In The New York Times Magazine: Margaux Lange’s Barbie-parts jewelry

Posted by Rob Walker on January 24, 2009
Posted Under: Consumed

Loved, hated, analyzed, critiqued — the iconic doll gets repurposed.

This week in Consumed, a jewelry-maker whose raw materials include pieces of Barbie, the consumption icon who turns 50 this year.

Margaux Lange figures she was about 4 or 5 when she got her first Barbie. “I remember very quickly becoming obsessed with collecting as many as I possibly could,” she says. Eventually she had around 50. “I played with them, embarrassingly, until about seventh or eighth grade. In secret.” She’s 29 now and makes jewelry for a living; in her studio, along with her soldering torch and other standard tools of the trade, is a much larger Barbie collection. But these dolls are mostly in pieces, stored in stacked plastic boxes marked with phrases like “One Eye” or “Mouths With Teeth.”

Lange is still playing with Barbie, in a way, but now the dolls are not so much toy companions as elements that she breaks down and incorporates into handmade rings, necklaces, brooches and the like: work made from “sterling silver and Barbie parts,” as she puts it.

Read the column in the January 25, 2009 New York Times Magazine, or here.

Consumed archive is here, and FAQ is here. The Times’ Consumed RSS feed is here. Consumed Facebook page is here.

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AFTER THE JUMP: Some background regarding how this week’s column came about. Only for those who are hard-core curious about the way I think — proceed at your own risk (of being bored).
On November 5, I posted one of my Just Looking entries, a visual of a Small Smile Ring by Margaux Lange that, as noted at the time, I picked up from Etsy’s Storque blog.

Later that same afternoon, by coincidence, Coolhunting put up a more detailed post about the same artist. Coolhunting’s item was promptly picked up by (which noted that it had actually posted about her more than a year ago, albeit in an item that wasn’t actually about her work but about a craft-fair experience). A few days later that post was picked up by BoingBoing, whose post was promptly picked up by Jezebel. Later in November, I see from Lange’s blog, she got a fresh spate of press in the UK.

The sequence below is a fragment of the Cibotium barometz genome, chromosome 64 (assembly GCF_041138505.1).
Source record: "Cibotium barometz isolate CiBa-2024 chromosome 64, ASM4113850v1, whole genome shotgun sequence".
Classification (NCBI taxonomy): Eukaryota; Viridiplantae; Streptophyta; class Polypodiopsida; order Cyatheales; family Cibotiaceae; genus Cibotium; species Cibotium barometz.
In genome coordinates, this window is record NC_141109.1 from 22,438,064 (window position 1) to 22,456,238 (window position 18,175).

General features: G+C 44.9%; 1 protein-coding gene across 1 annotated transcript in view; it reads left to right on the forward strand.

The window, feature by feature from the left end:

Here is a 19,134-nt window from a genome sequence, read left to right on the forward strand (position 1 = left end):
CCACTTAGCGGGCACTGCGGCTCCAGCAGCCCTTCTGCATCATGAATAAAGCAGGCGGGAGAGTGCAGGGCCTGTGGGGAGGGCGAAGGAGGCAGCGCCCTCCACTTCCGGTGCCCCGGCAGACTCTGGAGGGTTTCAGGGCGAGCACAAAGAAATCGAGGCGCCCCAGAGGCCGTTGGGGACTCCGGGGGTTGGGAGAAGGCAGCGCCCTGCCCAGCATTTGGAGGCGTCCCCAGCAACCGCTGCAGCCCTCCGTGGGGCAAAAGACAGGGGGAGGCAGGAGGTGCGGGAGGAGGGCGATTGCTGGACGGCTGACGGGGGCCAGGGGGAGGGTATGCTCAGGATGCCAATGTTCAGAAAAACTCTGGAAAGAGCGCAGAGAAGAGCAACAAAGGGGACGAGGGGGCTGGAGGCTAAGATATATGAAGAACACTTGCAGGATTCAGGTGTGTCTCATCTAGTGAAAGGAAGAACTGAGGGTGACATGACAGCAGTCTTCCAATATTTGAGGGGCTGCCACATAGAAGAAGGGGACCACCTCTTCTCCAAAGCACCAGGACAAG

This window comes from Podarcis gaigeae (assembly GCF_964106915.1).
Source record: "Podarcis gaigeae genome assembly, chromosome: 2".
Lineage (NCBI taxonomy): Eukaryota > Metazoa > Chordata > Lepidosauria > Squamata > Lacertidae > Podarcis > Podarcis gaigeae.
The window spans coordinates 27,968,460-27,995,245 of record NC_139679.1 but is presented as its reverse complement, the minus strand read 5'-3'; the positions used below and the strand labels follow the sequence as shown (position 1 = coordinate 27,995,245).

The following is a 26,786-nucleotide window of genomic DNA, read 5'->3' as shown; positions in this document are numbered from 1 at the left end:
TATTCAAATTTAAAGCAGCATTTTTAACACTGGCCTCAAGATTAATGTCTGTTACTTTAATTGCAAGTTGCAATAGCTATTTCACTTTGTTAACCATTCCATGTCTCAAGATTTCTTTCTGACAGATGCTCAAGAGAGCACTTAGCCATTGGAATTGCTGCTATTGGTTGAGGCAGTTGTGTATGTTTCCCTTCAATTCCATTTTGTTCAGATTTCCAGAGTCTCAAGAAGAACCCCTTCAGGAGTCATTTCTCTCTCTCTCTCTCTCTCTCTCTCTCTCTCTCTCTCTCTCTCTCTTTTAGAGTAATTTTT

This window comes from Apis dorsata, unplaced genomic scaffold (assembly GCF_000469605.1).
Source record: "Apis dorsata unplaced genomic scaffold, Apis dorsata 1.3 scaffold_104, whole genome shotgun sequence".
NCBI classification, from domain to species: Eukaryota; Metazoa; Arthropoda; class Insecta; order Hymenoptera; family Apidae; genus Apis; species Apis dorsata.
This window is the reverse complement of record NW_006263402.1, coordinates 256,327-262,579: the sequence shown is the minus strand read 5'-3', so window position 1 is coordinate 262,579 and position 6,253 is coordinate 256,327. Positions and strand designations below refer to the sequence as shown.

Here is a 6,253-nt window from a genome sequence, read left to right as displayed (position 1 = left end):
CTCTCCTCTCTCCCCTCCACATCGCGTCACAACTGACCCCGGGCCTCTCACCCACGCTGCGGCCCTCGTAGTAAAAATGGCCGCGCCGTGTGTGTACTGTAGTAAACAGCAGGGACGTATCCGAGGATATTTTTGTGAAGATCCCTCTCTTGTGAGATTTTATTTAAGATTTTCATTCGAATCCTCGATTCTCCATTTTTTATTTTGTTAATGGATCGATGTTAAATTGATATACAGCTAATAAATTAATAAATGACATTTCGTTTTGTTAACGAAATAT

The reason I was looking at Lange’s blog in mid-December is that by then I was thinking that her work was something I might write about it another context — my column. Among other things, it was a good back-door way to address the 50th anniversary of Barbie, coming up in 2009.

This raises, or raised, two questions.

1. I float potential topics here all the time, but this site should never have a role in creating attention that I subsequently use as a hook for the column. Any chance that happened here?

I think not. While I can only assume that the high-profile blog coverage helped with the UK press coverage, I can also only assume that had no role in any of this. After all, this is a marginal site that is not monitored by big-time bloggers like Craftzine. And nobody (including Lange herself) noted my November 5 linkage. Finally, Lange had gotten previous press and blog attention before the latest round.

So that eliminated, I think, my first potential dilemma.

2. But it raised another dilemma. I wondered if doing a column on her work would have the opposite effect — suggesting that I only learned about her work by reading high-profile blogs, and thus that I’m sort of stealing from them. In other words, would I look like a biter?

I think I have a fairly good track record of citing blogs when they are relevant to the column. But in this case, as it turned out, after researching and speaking to Lange, neither the bloggy nor traditional prior coverage was relevant to what I wanted to say. Did I still need to give “credit” to the big-time blogs — even if my interest in her work had nothing to do with the blog attention?

I decided the answer was no. It would have been a distraction from the point of the column, and would have been done more out of a sort of defensiveness than to actually serve the reader. And my job is to serve the reader, which trumps any concerns about what any third party (erroneously) believes.

I guess this is all the most inside of inside baseball to most of you. I’m basically thinking out loud about issues of interest only to someone who both has a site like this, and a column in a mainstream setting, and who tries to do the “right thing.” Whatever that means.

Further diversion may be found at MKTG Tumblr, and the Consumed Facebook page.

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